We knew what the politicians’ reviews would be; they are always true to form. But the older folks, who decry the violence as “insulting” and “disrespectful” to Freddie’s family, are even more disingenuous. They seem to have forgotten about 1968 when their generation, and maybe even some of them, burned down buildings and looted all across this nation, in the aftermath of MLK’s assassination. Were their actions deemed insulting and disrespectful to King’s family? If so, did that stop them?Old Riot5

The self-righteousness I hear from those in my generation about the youth who are doing the same thing they did in the 1960’s is unfortunate. Where were they before the looting and burning started in Baltimore? Were they busy teaching the youth that what took place in the 1960’s was detrimental to their neighborhoods, as they now like to say to TV news reporters? If they have not, until now, passed on those lessons to younger folks, their words ring hollow today.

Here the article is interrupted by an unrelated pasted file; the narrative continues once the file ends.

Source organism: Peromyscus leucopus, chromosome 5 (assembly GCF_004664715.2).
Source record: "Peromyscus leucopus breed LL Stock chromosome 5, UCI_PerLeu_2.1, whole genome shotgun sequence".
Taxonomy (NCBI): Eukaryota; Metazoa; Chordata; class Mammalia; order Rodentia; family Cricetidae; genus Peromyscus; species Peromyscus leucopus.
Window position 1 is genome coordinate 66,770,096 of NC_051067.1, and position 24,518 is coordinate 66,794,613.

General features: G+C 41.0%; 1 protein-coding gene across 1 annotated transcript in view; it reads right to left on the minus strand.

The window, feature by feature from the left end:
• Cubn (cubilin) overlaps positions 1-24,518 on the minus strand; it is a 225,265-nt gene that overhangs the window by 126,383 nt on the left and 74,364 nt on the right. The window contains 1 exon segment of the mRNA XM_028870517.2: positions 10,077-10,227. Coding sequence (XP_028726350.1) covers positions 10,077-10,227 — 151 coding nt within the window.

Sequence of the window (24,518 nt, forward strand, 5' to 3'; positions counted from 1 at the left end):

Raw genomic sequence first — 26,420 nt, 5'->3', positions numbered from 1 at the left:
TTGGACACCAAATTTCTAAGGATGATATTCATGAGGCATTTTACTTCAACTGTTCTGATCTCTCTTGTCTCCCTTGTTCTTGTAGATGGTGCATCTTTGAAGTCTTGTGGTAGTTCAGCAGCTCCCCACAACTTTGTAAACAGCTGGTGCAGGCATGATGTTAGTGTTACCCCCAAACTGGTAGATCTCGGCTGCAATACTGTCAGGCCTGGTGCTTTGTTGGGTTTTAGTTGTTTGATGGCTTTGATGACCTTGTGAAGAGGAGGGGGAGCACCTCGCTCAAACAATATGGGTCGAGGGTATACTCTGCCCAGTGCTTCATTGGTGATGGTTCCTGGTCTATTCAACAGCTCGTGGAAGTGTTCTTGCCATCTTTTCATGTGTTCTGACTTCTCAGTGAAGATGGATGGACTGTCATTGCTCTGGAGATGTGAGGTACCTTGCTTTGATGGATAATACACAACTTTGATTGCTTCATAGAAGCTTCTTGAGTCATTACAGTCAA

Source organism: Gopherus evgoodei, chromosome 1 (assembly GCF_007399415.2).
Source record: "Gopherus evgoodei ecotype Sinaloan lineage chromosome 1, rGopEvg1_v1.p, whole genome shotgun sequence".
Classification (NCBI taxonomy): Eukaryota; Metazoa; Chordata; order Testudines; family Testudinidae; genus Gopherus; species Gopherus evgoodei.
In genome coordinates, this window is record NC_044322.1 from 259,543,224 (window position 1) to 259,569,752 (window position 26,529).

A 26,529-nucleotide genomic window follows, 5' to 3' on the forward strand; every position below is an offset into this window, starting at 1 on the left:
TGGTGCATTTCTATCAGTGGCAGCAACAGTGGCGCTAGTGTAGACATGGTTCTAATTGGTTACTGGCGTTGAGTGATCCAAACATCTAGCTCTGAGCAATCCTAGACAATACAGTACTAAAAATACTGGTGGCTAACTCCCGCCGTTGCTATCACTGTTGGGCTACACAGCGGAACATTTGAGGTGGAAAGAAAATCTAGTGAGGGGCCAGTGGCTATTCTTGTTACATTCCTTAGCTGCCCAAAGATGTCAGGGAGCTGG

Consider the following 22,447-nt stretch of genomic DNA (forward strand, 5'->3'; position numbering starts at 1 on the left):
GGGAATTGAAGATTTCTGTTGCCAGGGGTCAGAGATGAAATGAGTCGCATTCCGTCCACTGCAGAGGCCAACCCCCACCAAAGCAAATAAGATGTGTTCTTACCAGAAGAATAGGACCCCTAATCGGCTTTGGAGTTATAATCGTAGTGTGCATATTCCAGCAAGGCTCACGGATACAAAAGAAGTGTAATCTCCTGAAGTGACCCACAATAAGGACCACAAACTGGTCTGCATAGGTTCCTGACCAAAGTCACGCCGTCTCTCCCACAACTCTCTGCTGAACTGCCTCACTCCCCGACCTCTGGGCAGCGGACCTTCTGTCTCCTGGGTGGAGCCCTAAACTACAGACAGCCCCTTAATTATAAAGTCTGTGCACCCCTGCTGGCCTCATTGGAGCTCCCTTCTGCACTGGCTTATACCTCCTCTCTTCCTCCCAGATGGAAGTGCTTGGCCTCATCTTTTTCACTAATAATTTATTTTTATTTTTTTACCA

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Some of the sanctimonious comments being made by my generation very strongly suggest that even though we have seen this movie many times, we are content to watch it again without having shared its lessons. Is it because we are ashamed of ourselves now? Do we think we are better than our youth today? We should be bringing the generations together rather than separating them and acting like we have not been where they are.

Amos Wilson said, “The violently oppressed react violently to their oppression.” He also said, “Just as power corrupts, powerlessness also corrupts.” This is the main plot of our 21st century version of the 1968 movie. Same theme, different characters. Why do we only react to what young people do, rather than work with them every day by giving them alternatives to prevent their negative behaviors? It irks me to see our grown men saying, “They need jobs.” Well, create some jobs to give them. It’s so sad to hear our adults crying out, “They need education.” Then provide them with education. Our youth see many of us as weak and impotent when it comes to protecting them.